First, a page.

The Hebrew for promise is havtacha, from the same root as the words secure and security. That makes sense — when we make a promise we’re creating a sense of security and trust that whatever we said would actually come to pass. The word for covenant (brit) has more complicated origins. It may have something to do with carving, since one way to mark the making of a covenant was to carve up animals in sacrifice. Either way, the words have weight; they are something to bear.
Today, at the playground, after I started writing these words and then stopped because life was happening, it occurred to me that there are some promises I won’t be able to keep. So many things are actually out of my hands. My toddler was climbing a jungle gym and had crouched in one of those tunnels. “Mama! Come!” he called. Before I could get over to him, though, a bigger kid who wanted to crawl by got in his face and said, “Could you move?”
My baby’s face crumpled.
I grabbed him and explained that other kids were playing in the tunnel right now and we’d find somewhere else to play, but he just burrowed into my shoulder, heart broken. He couldn’t believe that someone could be so mean.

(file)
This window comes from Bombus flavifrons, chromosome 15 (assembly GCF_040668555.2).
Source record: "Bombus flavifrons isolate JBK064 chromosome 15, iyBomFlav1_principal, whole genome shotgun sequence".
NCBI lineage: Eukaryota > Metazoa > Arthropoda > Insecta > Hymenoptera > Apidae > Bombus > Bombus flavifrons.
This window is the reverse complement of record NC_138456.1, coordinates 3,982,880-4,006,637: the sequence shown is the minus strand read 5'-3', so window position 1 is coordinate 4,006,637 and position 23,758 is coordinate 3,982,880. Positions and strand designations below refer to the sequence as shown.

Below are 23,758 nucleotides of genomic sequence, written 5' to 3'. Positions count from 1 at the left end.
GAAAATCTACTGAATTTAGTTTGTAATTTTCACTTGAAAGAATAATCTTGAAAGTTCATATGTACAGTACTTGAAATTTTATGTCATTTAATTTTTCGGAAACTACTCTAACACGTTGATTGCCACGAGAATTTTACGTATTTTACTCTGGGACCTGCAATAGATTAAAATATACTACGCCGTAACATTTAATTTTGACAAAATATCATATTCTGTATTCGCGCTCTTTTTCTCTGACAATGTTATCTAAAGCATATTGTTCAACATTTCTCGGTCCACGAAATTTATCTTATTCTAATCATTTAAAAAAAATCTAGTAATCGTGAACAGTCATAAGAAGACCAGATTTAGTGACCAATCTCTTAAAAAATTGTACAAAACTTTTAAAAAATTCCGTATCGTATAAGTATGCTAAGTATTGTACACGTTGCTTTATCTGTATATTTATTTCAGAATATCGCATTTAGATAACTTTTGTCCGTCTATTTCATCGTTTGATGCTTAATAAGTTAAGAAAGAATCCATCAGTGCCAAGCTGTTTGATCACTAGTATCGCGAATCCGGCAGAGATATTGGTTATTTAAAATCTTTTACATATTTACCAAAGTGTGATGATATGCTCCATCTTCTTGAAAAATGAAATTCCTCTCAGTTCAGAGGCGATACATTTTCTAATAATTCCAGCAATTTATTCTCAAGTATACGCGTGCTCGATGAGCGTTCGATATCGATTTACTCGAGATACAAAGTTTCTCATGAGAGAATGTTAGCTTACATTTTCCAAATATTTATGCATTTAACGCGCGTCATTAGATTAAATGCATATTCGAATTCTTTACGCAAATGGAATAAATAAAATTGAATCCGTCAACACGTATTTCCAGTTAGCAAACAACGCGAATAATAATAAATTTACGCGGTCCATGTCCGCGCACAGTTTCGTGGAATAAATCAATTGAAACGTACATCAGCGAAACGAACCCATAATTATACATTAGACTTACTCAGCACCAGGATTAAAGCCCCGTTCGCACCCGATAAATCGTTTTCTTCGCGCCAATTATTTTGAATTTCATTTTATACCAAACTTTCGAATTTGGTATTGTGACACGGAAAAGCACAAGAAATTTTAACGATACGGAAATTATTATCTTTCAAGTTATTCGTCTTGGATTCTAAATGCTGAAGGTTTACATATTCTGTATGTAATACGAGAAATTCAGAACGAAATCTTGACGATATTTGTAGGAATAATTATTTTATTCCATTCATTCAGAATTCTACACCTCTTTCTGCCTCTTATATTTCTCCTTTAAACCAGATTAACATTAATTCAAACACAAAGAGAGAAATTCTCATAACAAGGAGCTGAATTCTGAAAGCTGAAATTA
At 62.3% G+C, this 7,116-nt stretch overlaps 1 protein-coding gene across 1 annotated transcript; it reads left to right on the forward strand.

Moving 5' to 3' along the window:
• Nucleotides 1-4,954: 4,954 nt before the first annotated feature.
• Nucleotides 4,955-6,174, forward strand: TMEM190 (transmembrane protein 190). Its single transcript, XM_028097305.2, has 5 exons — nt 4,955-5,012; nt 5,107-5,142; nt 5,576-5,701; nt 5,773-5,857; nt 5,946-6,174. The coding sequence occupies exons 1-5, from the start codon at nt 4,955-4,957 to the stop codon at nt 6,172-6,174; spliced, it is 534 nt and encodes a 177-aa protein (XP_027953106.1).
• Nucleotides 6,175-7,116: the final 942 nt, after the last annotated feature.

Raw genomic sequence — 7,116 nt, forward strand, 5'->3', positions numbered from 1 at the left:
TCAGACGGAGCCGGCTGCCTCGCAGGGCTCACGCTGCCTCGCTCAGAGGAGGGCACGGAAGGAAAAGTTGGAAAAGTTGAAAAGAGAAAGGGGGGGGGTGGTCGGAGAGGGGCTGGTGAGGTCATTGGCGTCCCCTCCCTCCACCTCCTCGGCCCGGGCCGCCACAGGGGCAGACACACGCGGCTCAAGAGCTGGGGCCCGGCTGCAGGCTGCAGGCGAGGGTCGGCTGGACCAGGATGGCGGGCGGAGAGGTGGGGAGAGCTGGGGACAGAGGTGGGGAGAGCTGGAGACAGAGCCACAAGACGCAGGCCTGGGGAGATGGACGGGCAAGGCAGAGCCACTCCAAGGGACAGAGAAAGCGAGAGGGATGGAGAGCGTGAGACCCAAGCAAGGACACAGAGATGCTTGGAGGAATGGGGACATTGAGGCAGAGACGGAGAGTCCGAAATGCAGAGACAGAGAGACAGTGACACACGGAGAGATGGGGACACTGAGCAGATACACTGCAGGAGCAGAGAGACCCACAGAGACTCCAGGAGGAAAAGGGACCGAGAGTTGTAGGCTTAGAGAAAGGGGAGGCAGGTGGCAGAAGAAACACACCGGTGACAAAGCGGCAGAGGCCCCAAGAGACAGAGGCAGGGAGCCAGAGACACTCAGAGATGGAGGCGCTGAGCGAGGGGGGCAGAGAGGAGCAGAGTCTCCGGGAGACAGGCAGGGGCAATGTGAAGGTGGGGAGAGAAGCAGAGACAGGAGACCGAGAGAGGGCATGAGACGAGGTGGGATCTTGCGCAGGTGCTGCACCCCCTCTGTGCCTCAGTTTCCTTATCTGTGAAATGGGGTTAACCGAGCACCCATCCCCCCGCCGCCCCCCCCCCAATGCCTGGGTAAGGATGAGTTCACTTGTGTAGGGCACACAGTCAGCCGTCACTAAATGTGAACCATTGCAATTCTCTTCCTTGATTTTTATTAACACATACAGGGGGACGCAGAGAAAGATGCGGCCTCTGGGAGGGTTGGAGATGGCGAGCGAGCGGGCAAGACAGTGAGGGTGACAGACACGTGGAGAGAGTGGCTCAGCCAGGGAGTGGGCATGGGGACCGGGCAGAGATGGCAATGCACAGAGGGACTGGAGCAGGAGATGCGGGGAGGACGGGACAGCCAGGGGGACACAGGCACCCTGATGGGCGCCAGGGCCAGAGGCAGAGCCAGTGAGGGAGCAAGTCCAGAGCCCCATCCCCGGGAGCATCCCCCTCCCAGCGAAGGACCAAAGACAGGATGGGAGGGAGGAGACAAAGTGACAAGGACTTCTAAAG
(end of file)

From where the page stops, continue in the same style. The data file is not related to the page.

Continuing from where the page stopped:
To be clear, the bigger kid wasn’t being that awful. She was there first, and was playing with her friends, and my sweet one just doesn’t have very much practice reacting to other kids. What with being inside during a pandemic for most of his life and all.
Still, as I watched his face crumple I thought of that promise, that covenant I make with him every morning and every night, to love every part of him no matter what. Will it be enough, as the world inevitably breaks his heart throughout his life? What about when I promise never to let anything happen to him (which I did just the other night, in a thunderstorm)? Surely that’s a promise that won’t come to fruition. Am I wrong to make a promise I know I can’t keep.
The Lord’s covenant definitely comes with strings attached, as we’ve seen before and continue to see here. “All nations will ask, ‘Why did the Lord do this to this land? Wherefore that awful wrath?’” says Deuteronomy 29:23, going on to answer in the next verse, “They will be told, ‘Because they forsook the covenant that the Lord, God of their fathers, made with them when He freed them from the land of Egypt.’”
Maybe, by taking into account that promises are made to be broken, God is the more realistic of the two of us. I’m here making covenants and promises I either won’t be able to keep or may not be enough. God, on the other hand, has a backup plan.
I think, in the end, a compromise is the best (and only) way forward. I can’t focus on the heartbreak and hurt, so I’m going to keep being an idealist. I’ll keep promising love and protection to my little one. I’m going to love him so strong, with so much force that hopefully it’ll ward off the bad stuff. And even if heartbreak should come to pass, maybe that love itself will be the protection he needs to get him through. Maybe it will be enough. If sorrow is inevitable, well, so is joy.